DAILY SCIENCE

Researchers tested 72 ways to get groceries to your doorstep. So which is most climate-friendly?

Spoiler: All of the home delivery options had lower emissions than in-store shopping using an internal-combustion vehicle
November 29, 2022

Grocery delivery is associated with lower carbon emissions than in-store shopping, according to a new analysis. The findings suggest that some of the changes to grocery stores and shopping habits spurred by the COVID-19 pandemic also have the potential to be good for the climate. But strategies borne of old-fashioned frugality can help too.

The new results are in line with past studies that have shown that various delivery options have a smaller carbon footprint than in-store shopping. But many of those previous studies have been about general retail, not grocery shopping specifically. And grocery-specific studies haven’t included all of the steps involved in e-commerce or evaluated all of the options for so-called last-mile transport.

In the new study, researchers calculated the greenhouse gas emissions associated with getting a 36-item grocery order (the average size of online orders) from a grocery warehouse to a customer’s residence. They tested a total of 72 different pathways with 28 last-mile transportation options, including 10 home delivery, 6 in-store, and 12 curbside pickup options.

The new study includes the emissions from moving goods between locations (including by refrigerated transport), as well as from lighting, refrigeration, and other energy needed to run stores and micro-fulfillment centers—small, automated, in-store warehouses that some grocery chains have begun to set up in response to the COVID-era surge in online ordering.

Among the pathways the researchers investigated, the classic grocery shopping scenario—driving a gasoline vehicle to shop in-store—has a relatively large climate impact. Not surprisingly, driving an electric vehicle instead shrinks the carbon footprint.

 

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Curbside pickup of groceries picked from a micro-fulfillment center is also associated with lower emissions than in-store shopping, because these facilities are more compact and energy-efficient to run than retail stores, the researchers report in the journal Environmental Science & Technology.

And having groceries delivered is also more climate-friendly than driving to the store to get them. The findings point to the importance of last-mile transportation as the dominant contributor to the carbon footprint of grocery shopping, the researchers say.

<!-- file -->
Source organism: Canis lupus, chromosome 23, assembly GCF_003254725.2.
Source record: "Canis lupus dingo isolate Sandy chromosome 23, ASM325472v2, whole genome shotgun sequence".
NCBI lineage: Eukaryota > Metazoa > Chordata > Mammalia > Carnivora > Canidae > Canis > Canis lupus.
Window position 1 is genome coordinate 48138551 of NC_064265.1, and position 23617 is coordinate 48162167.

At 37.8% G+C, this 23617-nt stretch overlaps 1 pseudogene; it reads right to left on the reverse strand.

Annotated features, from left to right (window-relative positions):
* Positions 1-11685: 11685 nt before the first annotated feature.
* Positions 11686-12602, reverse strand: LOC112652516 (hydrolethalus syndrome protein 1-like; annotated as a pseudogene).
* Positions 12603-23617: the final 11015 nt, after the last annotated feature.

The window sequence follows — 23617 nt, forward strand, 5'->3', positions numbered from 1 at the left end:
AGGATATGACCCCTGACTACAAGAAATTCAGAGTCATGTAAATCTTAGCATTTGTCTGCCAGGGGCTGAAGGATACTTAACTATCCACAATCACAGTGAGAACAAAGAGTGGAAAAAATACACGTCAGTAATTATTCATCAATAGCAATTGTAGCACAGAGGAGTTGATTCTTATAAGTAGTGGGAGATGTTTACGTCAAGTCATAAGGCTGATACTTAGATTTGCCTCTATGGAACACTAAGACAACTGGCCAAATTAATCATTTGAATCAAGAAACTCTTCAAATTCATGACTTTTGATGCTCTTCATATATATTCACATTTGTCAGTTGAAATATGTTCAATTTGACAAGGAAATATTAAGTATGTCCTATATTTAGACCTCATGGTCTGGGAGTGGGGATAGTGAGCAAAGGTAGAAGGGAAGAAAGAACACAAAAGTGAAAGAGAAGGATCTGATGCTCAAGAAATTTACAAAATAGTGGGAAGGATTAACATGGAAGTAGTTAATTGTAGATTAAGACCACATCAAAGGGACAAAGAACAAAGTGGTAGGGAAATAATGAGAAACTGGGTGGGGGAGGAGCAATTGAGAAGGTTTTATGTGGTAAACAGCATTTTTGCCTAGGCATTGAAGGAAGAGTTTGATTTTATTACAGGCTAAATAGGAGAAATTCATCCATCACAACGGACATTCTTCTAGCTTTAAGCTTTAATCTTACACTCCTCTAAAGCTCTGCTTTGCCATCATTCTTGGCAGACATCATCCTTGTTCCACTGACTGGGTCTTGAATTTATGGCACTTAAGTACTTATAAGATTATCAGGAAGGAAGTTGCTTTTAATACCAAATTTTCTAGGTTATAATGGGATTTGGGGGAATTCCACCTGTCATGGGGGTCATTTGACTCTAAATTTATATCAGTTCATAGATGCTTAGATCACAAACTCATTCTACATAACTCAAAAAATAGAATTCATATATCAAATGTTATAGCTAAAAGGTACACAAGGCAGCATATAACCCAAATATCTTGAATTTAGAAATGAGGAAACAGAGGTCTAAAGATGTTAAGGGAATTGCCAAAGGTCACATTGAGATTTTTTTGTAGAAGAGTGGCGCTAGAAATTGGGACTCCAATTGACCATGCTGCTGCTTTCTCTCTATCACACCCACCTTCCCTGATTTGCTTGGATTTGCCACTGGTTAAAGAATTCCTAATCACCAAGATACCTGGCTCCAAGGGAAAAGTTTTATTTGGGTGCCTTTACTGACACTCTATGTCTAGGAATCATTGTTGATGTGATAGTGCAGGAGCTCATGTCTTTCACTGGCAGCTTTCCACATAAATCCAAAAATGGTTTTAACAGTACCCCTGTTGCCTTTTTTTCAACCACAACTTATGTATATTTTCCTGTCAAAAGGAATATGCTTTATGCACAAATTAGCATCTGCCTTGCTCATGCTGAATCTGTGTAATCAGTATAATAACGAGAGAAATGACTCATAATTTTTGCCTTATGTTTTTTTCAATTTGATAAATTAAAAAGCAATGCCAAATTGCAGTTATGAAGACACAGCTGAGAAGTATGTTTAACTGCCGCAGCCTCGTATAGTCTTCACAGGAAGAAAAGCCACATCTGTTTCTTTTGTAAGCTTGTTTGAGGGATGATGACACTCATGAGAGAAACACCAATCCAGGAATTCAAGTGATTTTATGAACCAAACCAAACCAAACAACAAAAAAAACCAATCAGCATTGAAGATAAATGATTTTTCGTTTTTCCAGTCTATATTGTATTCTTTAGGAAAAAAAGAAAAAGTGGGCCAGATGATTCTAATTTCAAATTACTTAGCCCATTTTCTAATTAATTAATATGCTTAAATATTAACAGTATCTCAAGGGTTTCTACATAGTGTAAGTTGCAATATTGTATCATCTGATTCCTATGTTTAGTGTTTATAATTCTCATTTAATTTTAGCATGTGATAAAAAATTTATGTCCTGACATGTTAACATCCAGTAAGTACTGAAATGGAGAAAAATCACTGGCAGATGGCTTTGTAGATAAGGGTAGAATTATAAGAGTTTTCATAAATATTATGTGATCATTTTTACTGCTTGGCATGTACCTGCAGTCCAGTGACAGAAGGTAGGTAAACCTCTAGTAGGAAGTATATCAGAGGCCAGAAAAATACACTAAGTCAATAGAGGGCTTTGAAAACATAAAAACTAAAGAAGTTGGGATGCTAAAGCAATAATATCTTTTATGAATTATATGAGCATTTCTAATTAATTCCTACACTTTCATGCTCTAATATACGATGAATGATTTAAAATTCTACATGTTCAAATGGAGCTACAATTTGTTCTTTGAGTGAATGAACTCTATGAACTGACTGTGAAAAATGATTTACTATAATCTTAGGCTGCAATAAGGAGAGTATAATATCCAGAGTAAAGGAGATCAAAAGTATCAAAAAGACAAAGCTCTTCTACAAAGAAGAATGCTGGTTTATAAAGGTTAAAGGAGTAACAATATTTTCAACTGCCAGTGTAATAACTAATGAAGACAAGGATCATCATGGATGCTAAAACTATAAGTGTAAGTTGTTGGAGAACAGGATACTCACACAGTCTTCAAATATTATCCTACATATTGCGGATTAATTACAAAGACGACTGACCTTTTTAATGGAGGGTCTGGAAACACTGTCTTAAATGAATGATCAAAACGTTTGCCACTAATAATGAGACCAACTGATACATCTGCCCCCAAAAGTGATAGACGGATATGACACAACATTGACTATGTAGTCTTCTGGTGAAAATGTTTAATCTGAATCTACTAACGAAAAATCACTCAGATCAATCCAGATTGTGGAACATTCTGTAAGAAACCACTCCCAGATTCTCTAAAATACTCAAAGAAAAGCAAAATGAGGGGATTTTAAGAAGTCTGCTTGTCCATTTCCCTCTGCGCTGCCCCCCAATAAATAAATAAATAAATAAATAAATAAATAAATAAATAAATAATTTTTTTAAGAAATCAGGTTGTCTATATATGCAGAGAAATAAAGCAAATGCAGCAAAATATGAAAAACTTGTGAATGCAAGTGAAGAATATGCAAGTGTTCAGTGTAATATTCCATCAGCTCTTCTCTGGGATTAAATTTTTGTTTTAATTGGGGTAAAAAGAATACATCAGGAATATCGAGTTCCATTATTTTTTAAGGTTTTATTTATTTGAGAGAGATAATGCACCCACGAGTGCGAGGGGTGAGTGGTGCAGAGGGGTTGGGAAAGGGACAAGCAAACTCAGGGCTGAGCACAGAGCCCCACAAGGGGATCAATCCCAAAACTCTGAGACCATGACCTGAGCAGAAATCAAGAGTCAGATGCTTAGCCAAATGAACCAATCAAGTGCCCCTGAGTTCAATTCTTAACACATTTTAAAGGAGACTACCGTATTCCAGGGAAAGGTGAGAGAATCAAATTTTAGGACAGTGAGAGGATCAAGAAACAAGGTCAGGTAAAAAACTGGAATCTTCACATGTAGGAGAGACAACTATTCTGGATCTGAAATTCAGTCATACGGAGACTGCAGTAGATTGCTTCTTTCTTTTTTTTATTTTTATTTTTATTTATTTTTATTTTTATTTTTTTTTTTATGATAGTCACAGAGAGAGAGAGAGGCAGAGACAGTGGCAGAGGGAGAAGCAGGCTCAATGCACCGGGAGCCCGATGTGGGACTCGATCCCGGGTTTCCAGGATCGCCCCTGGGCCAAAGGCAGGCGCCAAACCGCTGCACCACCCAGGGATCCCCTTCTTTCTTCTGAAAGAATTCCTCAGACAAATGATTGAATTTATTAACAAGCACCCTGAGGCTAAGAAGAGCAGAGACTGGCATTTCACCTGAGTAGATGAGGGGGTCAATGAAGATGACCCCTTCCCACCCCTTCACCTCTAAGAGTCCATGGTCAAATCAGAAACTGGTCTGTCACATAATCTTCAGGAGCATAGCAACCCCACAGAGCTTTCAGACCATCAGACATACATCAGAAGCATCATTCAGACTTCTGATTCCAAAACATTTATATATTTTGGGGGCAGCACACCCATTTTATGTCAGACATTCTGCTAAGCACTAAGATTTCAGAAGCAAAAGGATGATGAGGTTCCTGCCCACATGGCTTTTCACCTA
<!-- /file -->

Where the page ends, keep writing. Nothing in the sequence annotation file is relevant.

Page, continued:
“If you own a gasoline powered vehicle, home delivery is a better option in urban areas,” says study team member Greg Keoleian, director of the Center for Sustainable Systems at the University of Michigan in Ann Arbor. “If you live in a rural area, home delivery may not lead to energy or carbon reduction depending on the delivery route and vehicle,” he adds.

Grocery delivery tends to save on carbon emissions because a single vehicle can take the most efficient route to deliver orders to multiple households. Along the same lines, an individual can reduce the impact of grocery shopping by combining trips. The scenario modeled in the study, which assumes a person stopping by the grocery store on the way home from work, halves the carbon emissions of the shopping trip.

Similarly, shopping half as frequently reduces emissions by almost half, the researchers found. The same principle applies to getting groceries delivered: delivering more items in a single trip rather than half as many in two trips is more climate-friendly—although stocking up too much can also contribute to food waste, the researchers acknowledge.

Meanwhile, those special trips to pick up a single forgotten item have a massive climate impact: “a refrigerated item has 96% lower emissions if purchased as part of the 36-item basket than if purchased alone,” the researchers write.

Overall, the results highlight the importance of meal planning, grocery list making, and planning ahead to reduce the number of driving trips, Keoleian says.

The researchers also investigated the impact of emerging delivery technologies such as robotic vehicles that can deliver four grocery orders over a 10-mile route, sidewalk robots that can deliver a single grocery order with a four-mile route, and drones to deliver single items. For customers who live within two miles of a grocery store, the sidewalk robot is the most carbon-efficient delivery option, and the drone is the most efficient option for delivery of a single item.

The team is investigating the climate impact of other aspects of the food system, including reusable versus single-use restaurant takeout containers, Keoleian reports.

Source: Kemp N.J. et al.  “Carbon footprint of alternative grocery shopping and transportation options from retail distribution centers to customer.” Enivronmental Science & Technology 2022.

Image: ©Shutterstock/rblfmr

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